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Toxic trauma expert Gabor Mate diagnoses Prince Harry with attention deficit disorder but tells him it CAN be cured – with the royal saying ‘a free session, great’ during their tell-all chat

Prince Harry has been diagnosed with Attention Deficit Disorder (ADD) during his tell-all interview with a trauma expert. 

The younger son of King Charles is talking to toxic trauma expert Dr Gabor Maté this evening in what’s been billed as an ‘intimate conversation’ about ‘living with loss and personal healing’. 

In a striking revelation, the doctor told the Duke of Sussex that he believes he has ADD.  

The £17-a-head tickets for the livestream also included a hardback copy of the Duke’s memoir, Spare, which was first published in January.

The timing of the discussion is particularly awkward for the palace, coming just days after it emerged King Charles is evicting Harry and his wife Meghan Markle from Frogmore Cottage, their grace-and-favour mansion on the Windsor estate.

The livestream costs £17 and comes with a hardback copy of the duke's memoir, Spare. Viewers can also purchase Dr Mate's latest book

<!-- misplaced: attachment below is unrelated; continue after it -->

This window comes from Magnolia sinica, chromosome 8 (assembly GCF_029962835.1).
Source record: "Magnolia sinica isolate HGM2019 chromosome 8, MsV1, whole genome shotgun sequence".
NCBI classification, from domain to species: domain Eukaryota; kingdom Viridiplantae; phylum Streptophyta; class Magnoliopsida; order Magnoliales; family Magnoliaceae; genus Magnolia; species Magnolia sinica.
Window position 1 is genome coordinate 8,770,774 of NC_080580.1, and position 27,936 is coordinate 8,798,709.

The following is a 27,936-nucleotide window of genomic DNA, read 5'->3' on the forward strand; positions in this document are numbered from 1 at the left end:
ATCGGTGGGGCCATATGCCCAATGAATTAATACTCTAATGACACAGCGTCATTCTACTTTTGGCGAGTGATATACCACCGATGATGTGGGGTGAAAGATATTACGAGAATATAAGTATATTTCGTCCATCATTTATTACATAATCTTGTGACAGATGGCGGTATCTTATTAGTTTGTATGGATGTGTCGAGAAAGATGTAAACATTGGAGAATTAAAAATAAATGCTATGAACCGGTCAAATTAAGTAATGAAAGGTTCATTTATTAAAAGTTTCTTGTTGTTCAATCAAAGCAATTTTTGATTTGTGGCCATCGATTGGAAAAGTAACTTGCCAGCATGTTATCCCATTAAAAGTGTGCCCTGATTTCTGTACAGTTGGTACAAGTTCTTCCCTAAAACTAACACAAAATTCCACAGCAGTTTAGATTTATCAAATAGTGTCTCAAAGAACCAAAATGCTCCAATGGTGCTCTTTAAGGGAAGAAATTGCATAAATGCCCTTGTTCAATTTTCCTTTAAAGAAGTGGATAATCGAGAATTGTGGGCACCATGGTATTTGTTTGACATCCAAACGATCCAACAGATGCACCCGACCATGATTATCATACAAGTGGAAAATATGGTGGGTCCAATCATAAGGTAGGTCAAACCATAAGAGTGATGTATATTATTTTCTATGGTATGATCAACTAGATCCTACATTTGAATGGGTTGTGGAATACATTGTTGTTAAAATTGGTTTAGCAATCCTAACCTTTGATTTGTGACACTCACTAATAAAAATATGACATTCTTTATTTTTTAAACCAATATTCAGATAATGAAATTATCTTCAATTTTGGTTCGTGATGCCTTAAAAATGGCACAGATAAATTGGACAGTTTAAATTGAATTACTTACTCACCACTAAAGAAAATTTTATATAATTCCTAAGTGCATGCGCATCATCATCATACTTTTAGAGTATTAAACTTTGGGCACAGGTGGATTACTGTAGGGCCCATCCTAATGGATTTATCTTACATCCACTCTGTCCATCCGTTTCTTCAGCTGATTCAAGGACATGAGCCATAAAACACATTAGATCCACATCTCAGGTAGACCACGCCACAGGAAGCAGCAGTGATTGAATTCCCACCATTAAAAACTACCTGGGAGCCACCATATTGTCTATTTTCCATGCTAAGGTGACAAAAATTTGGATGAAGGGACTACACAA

The livestream costs £17 and comes with a hardback copy of the duke’s memoir, Spare. Viewers can also purchase Dr Mate’s latest book 

Dr Maté began the conversation by saying there were ‘two divergent stream of responses’ to the event – those who had and hadn’t read Harry’s book Spare.

He said that those who hadn’t read the book were ‘resentful’ towards Harry and those who had were ‘grateful’ to him for sharing his story.

The Prince responded by saying ‘I definitely don’t see myself as a victim’, adding that his experiences and his work with mental health ‘sharing my story will help some people out there’.

Harry added that ‘it feels like an act of service’ sharing his experiences through his book.

Dr Maté has said Harry starting therapy ‘was like bursting a bubble’.